To paint, not the thing, but the effect which it produces. —Stéphane Mallarmé
Travel Guide, curated by Luana Hildebrandt, is a group exhibit at the IOMO gallery that brings together new works by European painters from four different countries. Descriptively, the curatorial address makes explicit reference to the pandemic situation, suggesting that the practice of painting bears on our “collective” situation in some way. The exhibit poses a seemingly simple question: Where are we going? It is the eternal quo vadis? prompt. Curious about the works, I visited the exhibit on a Friday evening, but not without difficulty. The gallery is nested within a cluster of contemporary art galleries, adjacent to a highway of sorts, sprinkled with casinos and cheap hotels. While we were casting about the grounds, we were approached by local security guards who cautioned us that crossing through the blackened fields, which supposedly separated us from the gallery, would not guarantee our safe passage, as it was known to have wild dogs crouching in the thick grasses. Indeed, we had such difficulty, that we had to call the gallery owner, who patiently guided us along the long stretch of road. At last we arrived, quite damp as it was raining with gusto, our feet shamefully trailing mud. The gallery owner greeted us with Balkan warmth, and left us to observe. I am not wedded to the discipline of art history—insofar that I do not have specific knowledge of the art object—nonetheless, I am compelled to write about it, knowing that I lack the satisfaction of an object fully grasped. Instead, I will put forth some theoretical conjectures and discuss the artworks in relation to these jottings. Though each painting deserves recognition and analysis, for our purposes I will discuss three primarily: Alin Bozbiciu’s Blind leading the blind (2021), Adela Janska’s Metamorphosis (2021), and Jiri Marek’s Martyr (2021).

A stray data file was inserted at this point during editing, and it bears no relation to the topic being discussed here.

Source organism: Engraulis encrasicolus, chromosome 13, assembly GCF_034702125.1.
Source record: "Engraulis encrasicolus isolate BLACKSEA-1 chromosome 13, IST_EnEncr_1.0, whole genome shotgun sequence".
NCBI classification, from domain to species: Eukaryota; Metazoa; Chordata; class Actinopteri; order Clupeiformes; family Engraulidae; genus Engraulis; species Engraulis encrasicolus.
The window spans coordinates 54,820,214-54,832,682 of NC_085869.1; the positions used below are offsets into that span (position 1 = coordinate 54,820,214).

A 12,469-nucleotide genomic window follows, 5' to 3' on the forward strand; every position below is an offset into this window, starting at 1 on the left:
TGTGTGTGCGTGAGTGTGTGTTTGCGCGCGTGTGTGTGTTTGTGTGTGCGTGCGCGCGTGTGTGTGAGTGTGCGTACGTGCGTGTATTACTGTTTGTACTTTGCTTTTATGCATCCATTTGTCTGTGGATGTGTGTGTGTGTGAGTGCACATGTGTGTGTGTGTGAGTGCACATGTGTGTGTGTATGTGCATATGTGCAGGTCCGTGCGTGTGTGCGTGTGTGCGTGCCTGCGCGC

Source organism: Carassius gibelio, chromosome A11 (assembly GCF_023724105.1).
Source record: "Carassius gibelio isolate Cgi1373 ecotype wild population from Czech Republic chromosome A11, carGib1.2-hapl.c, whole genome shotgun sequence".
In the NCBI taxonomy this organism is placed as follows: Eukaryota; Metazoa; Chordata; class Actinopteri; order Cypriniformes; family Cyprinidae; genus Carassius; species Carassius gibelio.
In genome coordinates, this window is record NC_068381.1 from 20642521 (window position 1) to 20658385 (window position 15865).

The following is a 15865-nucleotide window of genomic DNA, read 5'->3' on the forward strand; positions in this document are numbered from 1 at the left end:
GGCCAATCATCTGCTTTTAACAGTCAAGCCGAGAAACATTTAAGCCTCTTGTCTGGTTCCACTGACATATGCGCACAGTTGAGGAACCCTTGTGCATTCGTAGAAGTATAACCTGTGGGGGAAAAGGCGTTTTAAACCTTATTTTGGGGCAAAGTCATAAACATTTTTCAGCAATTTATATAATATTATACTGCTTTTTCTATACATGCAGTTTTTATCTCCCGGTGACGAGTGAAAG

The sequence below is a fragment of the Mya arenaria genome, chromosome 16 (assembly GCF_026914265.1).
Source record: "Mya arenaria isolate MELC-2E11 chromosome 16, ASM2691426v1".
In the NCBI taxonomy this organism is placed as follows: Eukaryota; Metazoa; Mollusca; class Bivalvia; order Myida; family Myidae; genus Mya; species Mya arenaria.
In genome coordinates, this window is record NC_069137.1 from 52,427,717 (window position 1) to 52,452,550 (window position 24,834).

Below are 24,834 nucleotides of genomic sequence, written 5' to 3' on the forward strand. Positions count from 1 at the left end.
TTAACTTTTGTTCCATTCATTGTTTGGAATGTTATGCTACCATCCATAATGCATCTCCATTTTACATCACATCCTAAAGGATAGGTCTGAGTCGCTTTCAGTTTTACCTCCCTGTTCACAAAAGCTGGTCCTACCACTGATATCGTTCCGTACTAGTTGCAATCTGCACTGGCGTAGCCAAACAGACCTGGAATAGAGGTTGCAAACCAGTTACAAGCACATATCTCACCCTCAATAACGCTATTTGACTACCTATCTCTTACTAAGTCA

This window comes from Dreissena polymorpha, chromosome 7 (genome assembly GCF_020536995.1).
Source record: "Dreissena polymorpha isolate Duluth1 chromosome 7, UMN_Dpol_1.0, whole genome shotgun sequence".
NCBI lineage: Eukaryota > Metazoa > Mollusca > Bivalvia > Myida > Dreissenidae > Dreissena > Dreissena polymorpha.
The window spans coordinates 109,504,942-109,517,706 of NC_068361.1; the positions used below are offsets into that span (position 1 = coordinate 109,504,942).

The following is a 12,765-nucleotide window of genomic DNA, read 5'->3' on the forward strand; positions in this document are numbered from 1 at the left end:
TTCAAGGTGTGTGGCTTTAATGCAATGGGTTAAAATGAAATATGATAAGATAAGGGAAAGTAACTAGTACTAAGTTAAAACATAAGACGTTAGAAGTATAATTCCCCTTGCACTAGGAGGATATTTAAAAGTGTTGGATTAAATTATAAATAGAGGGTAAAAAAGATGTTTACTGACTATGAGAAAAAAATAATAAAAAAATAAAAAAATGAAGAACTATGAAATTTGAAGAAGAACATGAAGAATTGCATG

To my mind, looking at paintings or other aesthetic objects is not immediate, such that a painting, or other aesthetic object, forces us to enter into a more perceptive space. Helen Fielding describes the process of looking, in a critical way, as “cultivating perception,” which she locates in a phenomenological register. However one approaches the act of looking, whether one uses the language of the “phenomenon,” percepts and affects, or concepts, what is plain is that one must use one’s own body, and that looking is always mediated by something else: space/time, language, history, and so on. How we post our gaze in relation to the painting is significant, and gives rise to questions regarding position and enunciation: what kind of gaze do I pose and what knowledge am I seeking? Am I seeking a materialist knowledge of the painting, or a conceptual knowledge? Once our eyes adjust to the gallery light, a flood of questions and desires are carried with us, as we move around the room. I want to suggest that how we position our gaze necessarily implicates how we “read” a painting.